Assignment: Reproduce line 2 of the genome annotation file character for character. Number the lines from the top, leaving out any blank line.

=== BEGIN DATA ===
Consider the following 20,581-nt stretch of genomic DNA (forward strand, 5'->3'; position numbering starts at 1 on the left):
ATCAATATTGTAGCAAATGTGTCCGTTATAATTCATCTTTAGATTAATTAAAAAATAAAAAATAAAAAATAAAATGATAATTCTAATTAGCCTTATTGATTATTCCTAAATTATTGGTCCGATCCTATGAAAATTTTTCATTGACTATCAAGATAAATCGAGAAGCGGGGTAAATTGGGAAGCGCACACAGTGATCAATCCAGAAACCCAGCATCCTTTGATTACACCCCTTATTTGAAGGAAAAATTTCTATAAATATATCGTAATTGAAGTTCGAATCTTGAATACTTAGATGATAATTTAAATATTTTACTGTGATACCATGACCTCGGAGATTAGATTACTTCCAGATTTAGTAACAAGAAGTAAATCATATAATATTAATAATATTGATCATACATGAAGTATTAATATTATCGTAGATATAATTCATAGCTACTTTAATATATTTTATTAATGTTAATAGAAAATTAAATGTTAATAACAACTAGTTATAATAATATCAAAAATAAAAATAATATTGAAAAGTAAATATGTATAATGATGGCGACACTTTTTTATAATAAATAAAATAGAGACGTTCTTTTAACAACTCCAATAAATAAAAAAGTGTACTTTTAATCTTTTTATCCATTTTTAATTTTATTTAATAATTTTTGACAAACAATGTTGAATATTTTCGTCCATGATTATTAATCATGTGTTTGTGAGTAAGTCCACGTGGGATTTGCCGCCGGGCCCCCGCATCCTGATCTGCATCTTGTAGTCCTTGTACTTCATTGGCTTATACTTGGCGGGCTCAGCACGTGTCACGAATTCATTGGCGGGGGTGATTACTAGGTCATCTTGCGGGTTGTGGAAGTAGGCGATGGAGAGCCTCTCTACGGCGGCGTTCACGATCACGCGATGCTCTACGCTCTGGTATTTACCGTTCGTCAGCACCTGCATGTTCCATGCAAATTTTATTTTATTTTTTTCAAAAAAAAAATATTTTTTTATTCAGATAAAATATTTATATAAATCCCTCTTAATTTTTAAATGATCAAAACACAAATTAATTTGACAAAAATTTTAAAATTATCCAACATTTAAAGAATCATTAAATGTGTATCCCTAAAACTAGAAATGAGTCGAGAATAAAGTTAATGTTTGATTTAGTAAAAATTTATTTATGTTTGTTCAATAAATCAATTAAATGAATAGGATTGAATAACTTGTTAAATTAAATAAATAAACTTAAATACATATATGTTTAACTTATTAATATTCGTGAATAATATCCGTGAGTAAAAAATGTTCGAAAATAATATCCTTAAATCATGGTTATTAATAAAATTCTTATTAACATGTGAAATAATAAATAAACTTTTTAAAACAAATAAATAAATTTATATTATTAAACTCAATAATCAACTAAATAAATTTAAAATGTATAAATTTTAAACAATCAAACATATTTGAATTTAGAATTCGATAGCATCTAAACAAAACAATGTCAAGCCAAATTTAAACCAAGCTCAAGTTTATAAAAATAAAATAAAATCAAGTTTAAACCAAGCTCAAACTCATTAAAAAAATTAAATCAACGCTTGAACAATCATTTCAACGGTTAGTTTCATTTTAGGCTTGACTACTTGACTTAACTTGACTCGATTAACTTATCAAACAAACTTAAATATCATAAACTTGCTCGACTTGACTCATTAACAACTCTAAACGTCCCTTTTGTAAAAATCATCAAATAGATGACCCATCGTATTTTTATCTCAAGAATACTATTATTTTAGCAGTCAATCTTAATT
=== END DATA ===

ATCAATATTGTAGCAAATGTGTCCGTTATAATTCATCTTTAGATTAATTAAAAAATAAAAAATAAAAAATAAAATGATAATTCTAATTAGCCTTATTGATTATTCCTAAATTATTGGTCCGATCCTATGAAAATTTTTCATTGACTATCAAGATAAATCGAGAAGCGGGGTAAATTGGGAAGCGCACACAGTGATCAATCCAGAAACCCAGCATCCTTTGATTACACCCCTTATTTGAAGGAAAAATTTCTATAAATATATCGTAATTGAAGTTCGAATCTTGAATACTTAGATGATAATTTAAATATTTTACTGTGATACCATGACCTCGGAGATTAGATTACTTCCAGATTTAGTAACAAGAAGTAAATCATATAATATTAATAATATTGATCATACATGAAGTATTAATATTATCGTAGATATAATTCATAGCTACTTTAATATATTTTATTAATGTTAATAGAAAATTAAATGTTAATAACAACTAGTTATAATAATATCAAAAATAAAAATAATATTGAAAAGTAAATATGTATAATGATGGCGACACTTTTTTATAATAAATAAAATAGAGACGTTCTTTTAACAACTCCAATAAATAAAAAAGTGTACTTTTAATCTTTTTATCCATTTTTAATTTTATTTAATAATTTTTGACAAACAATGTTGAATATTTTCGTCCATGATTATTAATCATGTGTTTGTGAGTAAGTCCACGTGGGATTTGCCGCCGGGCCCCCGCATCCTGATCTGCATCTTGTAGTCCTTGTACTTCATTGGCTTATACTTGGCGGGCTCAGCACGTGTCACGAATTCATTGGCGGGGGTGATTACTAGGTCATCTTGCGGGTTGTGGAAGTAGGCGATGGAGAGCCTCTCTACGGCGGCGTTCACGATCACGCGATGCTCTACGCTCTGGTATTTACCGTTCGTCAGCACCTGCATGTTCCATGCAAATTTTATTTTATTTTTTTCAAAAAAAAAATATTTTTTTATTCAGATAAAATATTTATATAAATCCCTCTTAATTTTTAAATGATCAAAACACAAATTAATTTGACAAAAATTTTAAAATTATCCAACATTTAAAGAATCATTAAATGTGTATCCCTAAAACTAGAAATGAGTCGAGAATAAAGTTAATGTTTGATTTAGTAAAAATTTATTTATGTTTGTTCAATAAATCAATTAAATGAATAGGATTGAATAACTTGTTAAATTAAATAAATAAACTTAAATACATATATGTTTAACTTATTAATATTCGTGAATAATATCCGTGAGTAAAAAATGTTCGAAAATAATATCCTTAAATCATGGTTATTAATAAAATTCTTATTAACATGTGAAATAATAAATAAACTTTTTAAAACAAATAAATAAATTTATATTATTAAACTCAATAATCAACTAAATAAATTTAAAATGTATAAATTTTAAACAATCAAACATATTTGAATTTAGAATTCGATAGCATCTAAACAAAACAATGTCAAGCCAAATTTAAACCAAGCTCAAGTTTATAAAAATAAAATAAAATCAAGTTTAAACCAAGCTCAAACTCATTAAAAAAATTAAATCAACGCTTGAACAATCATTTCAACGGTTAGTTTCATTTTAGGCTTGACTACTTGACTTAACTTGACTCGATTAACTTATCAAACAAACTTAAATATCATAAACTTGCTCGACTTGACTCATTAACAACTCTAAACGTCCCTTTTGTAAAAATCATCAAATAGATGACCCATCGTATTTTTATCTCAAGAATACTATTATTTTAGCAGTCAATCTTAATT